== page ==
What You Should Avoid Doing Before Filing for Bankruptcy

Friday, November 18, 2016, 6:00 AM | Leave Comment

Because laws governing bankruptcy are quite complex, it can be very easy to make mistakes that prevent people from even qualifying for bankruptcy or adversely affect the outcome of their filing.

A brief primer on mistakes to avoid:

  • Using Credit before Filing

    Many people think that since they will be protected with their bankruptcy filing, there is no harm in continuing to use credit card to make purchases or even taking payday advances.

    Sometimes, profligate behavior in the months and weeks leading up to the filing date may have a negative implication to the extent that the filing itself may be considered to be deceitful.

    In certain cases, when filers have taken payday loans before filing it has not been unusual for the bankruptcy filing to be denied.

    Even if the filing is permitted by the court, creditors can always object.

  • Property Transfer

    In a bid to safeguard some of their assets, some filers are inclined to transfer their property or financial assets to their spouses, children, or relatives.

    However, if the value of transfers is large it can easily result in an investigation of bankruptcy fraud.

    It is possible that filers may also lose the protection given by bankruptcy. It should be appreciated that bankruptcy petitions can be made even if filers possess assets and the law may also permit them to retain them.

    However, for this to happen, the assets must be legally owned by them.

  • Selective Payments to Creditors

    Some people view debt repayment as a moral obligation and feel compelled to pay back friends and relatives or other selected creditors before filing for bankruptcy.

    However, as well-intentioned as it may be, this sort of a tactic can spell doom for the bankruptcy petition.

    Even if the bankruptcy goes through, the trustee is often empowered to sue creditors who had been preferentially paid back to recover the funds.

  • Not Engaging a Bankruptcy Lawyer

    Chapter 7 bankruptcy filing is best done by lawyers specializing in this domain due to the various complexities involved.

    An experienced law firm in Atlanta will be able to help the filer to complete all the formalities required in terms of information and documents to enable the filing to be successful.

    The law firm will also be able to advise the filer of his rights and obligations and how to avoid making mistakes that can prove costly.

  • Changing Financial Transactions

    It is important for the filer to continue to behave as usual with respect to financial transactions in the period leading up to the filing.

    Just as he should continue to service his debt obligations as he had done in the past, he should also desist from making fund deposits with money that does not belong to him or using his personal account to carry out business transactions.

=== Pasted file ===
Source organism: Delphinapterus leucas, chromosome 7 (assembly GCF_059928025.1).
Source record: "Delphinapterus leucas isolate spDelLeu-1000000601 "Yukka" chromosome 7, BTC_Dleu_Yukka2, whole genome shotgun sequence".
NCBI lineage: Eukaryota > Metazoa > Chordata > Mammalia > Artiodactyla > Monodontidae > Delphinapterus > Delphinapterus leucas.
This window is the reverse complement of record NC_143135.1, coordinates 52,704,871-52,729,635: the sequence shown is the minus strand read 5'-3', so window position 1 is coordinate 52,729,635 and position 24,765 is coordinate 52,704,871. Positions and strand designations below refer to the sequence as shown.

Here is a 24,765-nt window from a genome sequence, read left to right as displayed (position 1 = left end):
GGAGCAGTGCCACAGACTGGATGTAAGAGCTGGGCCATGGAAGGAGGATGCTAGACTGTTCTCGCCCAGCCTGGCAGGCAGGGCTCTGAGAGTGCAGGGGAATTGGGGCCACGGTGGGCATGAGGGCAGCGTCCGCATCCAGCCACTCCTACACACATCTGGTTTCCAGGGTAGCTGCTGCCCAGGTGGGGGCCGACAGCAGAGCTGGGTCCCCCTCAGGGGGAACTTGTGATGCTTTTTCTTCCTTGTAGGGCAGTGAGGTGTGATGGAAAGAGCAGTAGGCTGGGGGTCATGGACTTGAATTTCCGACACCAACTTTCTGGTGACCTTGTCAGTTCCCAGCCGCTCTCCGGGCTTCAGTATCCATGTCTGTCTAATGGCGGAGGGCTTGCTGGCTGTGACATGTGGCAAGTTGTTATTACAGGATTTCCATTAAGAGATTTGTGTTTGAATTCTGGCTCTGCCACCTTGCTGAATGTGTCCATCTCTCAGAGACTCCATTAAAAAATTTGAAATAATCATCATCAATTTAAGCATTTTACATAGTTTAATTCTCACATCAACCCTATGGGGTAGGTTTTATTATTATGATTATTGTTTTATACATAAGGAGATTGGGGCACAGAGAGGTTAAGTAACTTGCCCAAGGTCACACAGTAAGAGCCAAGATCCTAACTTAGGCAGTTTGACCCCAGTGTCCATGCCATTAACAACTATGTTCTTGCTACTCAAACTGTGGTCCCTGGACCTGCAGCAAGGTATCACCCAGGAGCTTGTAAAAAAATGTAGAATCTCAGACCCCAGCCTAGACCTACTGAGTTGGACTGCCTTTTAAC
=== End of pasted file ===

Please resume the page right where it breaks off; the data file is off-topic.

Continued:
• Not Filing Tax Returns

    The bankruptcy court relies upon the income tax returns of the filer as a vital source of information.

    With the help of these returns, the filer is not only able to complete the required filing procedures but also help the court to understand how much he currently earns and what assets he owns, which may be attempted to be protected by the bankruptcy lawyer.

    The absence of the income tax returns may result in the bankruptcy petition to be dismissed.

  • Making a Claim for an Asset

    Even if the bankruptcy filer has a legitimate claim for an asset against another person or body, the claim does not belong to the individual but to the estate of bankruptcy after the filing is done.

  • Receiving Payments Due In The Future

    Even though the filer does not have certain funds in his possession but knows that they are due at some point in the future, the funds actually belong to the bankruptcy estate and will be used to pay off creditors.

    The nature of funds receivable could be as diverse as a workplace bonus, an inheritance expected, or even a tax refund from a return already filed or to be filed in the future.

  • Disregarding Creditor Collections

    Once a creditor is armed with a judgment, it can move to recover a debt in any way it thinks fit such as garnishing your bank account or wages or getting property foreclosed or repossessed.

    However, after a bankruptcy petition an automatic stay comes into play that protects the debtor from being subject to any creditor collection action. This needs to be explained to creditors to prevent them from taking any debt collection action.

  • Not Providing Accurate Information

    It is a necessary condition that when a bankruptcy filing is made, the court is provided with financial information that is correct.

    Since all documents are submitted after being sworn as being true, giving incorrect information may invite criminal prosecution.

Author BIO

James Bright is an experienced bankruptcy lawyer who has a very successful track record of assisting clients to file successfully for Chapter 7 bankruptcies. Passionate about bankruptcy law, he blogs prolifically on the subject too.

Throw us a like at Facebook.com/doable.finance

Post a Comment on Content of the Article


This is not a billboard for your advertisement. Make comments on the content else your comments would be deleted promptly.

CommentLuv badge